This report first appeared on CyberScoop.
Despite increasingly loud warnings from the National Institute of Standards and Technology, people are still using SMS messages for two-factor authentication in order to protect their accounts and networks.
Over the summer, NIST pushed U.S. government agencies to move away from SMS authentication, which is impossible to verify and easy to intercept. But six months after the security edict against SMS, little appears to have changed, according to a new report from Duo Security, a firm focused on secure access.
SMS authentication “still accounts for hundreds of thousands of authentication requests a day showing no significant change after NIST updated its guidance,” Duo’s Mayank Saha wrote.
The most popular authentication tool are authentication apps like Google Authenticator and RSA SecurID, a method sharply on the rise over the last year. That’s followed by phone calls and text messages. Last on the list are Universal 2-Factor tools like NitroKey and YubiKey which has seen a “huge spike in orders this year,” according to the company, but remains by far the least-used method of authentication.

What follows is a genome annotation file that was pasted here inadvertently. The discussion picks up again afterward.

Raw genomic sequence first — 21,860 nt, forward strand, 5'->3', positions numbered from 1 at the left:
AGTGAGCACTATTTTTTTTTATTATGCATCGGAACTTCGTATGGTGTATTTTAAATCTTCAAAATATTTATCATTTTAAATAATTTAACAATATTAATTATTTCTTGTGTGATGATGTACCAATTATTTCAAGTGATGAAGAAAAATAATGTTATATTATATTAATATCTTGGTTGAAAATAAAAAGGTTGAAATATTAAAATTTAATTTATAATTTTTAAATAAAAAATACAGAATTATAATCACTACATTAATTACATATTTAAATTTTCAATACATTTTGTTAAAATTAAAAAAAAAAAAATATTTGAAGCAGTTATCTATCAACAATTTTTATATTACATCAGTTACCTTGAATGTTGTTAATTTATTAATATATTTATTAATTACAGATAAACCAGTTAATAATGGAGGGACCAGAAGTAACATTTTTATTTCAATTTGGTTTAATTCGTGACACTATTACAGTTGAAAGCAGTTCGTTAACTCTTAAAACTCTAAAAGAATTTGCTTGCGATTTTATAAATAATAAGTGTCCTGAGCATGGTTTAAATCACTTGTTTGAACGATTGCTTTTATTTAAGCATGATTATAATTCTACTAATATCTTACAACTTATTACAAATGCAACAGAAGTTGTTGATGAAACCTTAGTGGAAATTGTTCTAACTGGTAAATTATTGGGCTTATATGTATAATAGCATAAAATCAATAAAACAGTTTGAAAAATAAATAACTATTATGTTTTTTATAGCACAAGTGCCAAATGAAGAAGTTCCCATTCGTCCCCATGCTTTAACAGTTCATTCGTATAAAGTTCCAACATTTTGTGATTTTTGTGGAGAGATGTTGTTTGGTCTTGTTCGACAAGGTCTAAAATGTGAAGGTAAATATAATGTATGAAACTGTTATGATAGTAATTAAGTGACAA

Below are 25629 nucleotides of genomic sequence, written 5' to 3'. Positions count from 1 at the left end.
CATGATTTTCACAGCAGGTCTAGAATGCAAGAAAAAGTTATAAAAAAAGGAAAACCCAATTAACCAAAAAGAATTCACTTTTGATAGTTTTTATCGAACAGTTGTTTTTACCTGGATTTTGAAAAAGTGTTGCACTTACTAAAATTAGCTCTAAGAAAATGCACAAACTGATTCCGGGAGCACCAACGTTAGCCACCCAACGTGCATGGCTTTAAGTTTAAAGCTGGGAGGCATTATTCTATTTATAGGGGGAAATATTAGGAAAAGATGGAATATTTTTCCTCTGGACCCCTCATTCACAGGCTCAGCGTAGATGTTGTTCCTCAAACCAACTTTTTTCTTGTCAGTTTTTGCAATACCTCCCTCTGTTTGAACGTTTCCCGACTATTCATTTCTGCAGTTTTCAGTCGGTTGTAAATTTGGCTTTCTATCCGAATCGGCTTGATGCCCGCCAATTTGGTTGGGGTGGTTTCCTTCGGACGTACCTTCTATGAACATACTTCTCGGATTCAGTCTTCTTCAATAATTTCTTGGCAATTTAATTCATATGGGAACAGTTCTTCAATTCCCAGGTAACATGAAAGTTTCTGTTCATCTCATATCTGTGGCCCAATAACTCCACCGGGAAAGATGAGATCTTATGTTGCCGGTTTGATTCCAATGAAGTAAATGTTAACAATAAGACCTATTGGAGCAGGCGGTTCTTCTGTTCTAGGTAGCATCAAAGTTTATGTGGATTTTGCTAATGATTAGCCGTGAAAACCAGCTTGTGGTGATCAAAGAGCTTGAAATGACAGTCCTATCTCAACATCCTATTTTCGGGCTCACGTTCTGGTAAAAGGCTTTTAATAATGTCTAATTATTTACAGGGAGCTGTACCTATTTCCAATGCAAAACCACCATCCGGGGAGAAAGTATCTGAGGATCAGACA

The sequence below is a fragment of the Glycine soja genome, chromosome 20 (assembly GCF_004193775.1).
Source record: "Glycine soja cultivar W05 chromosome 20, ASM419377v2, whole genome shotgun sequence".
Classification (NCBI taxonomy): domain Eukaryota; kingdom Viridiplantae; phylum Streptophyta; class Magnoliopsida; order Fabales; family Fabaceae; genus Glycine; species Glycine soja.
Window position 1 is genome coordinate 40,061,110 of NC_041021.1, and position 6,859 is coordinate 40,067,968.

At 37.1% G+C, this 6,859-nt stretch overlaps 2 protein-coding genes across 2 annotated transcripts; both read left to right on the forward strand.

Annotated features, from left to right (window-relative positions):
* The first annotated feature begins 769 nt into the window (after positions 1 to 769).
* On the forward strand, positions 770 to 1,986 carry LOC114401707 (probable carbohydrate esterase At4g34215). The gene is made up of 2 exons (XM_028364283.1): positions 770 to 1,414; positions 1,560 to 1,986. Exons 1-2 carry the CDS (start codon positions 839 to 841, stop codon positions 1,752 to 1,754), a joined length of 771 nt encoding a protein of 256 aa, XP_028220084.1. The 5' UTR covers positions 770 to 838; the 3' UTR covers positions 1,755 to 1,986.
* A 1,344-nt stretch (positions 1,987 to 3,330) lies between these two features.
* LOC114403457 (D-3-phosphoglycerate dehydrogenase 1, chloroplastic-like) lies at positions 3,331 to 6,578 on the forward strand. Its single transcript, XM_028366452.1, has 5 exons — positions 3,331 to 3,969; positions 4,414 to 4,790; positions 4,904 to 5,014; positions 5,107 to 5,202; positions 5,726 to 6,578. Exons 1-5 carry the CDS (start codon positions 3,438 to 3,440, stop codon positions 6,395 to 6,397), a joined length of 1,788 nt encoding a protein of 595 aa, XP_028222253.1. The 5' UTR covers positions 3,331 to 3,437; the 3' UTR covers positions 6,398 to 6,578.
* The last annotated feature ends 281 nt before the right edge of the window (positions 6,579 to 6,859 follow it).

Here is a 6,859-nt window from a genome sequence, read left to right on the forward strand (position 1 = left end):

U2F keys are widely considered the most secure authentication tool because they cannot be spoofed, intercepted or phished the way other methods can. By design, however, U2F requires a new piece of paid hardware and a short but significant learning curve. When compared to the ease of use for apps and text messages, U2F will struggle mightily to gain widespread use for that reason. The method may thrive in highly regulated environments, though, where security practices can be strictly mandated.
Although there has been no significant change since NIST issued the new guidelines, the use of SMS has been in “gentle decline” since the beginning of 2016.
Using SMS as verification for your accounts is widely seen as a clear step up from passwords alone. But when you’re looking at highly-targeted people like U.S. government personnel, the security problems that plague SMS are widely seen as beyond repair. Highly vulnerable texts leave government networks open to the kind of hacking seen against targets in Iran, Russia and America.
“While a password coupled with SMS has a much higher level of protection relative to passwords alone, it doesn’t have the strength of device authentication mechanisms inherent in the other authenticators allowable in NIST draft SP 800-63-3,” Paul Grassi, NIST’s senior standards and technology adviser, explained earlier this year. “It’s not just the vulnerability of someone stealing your phone, it’s about the SMS that’s sent to the user being read by a malicious actor without getting her or his grubby paws on your phone.”
NIST’s Digital Authentication Guideline has concluded its public comment period. A new draft is due by the end of the year. The agency is still accepting comments until December 16 on biometric authentication.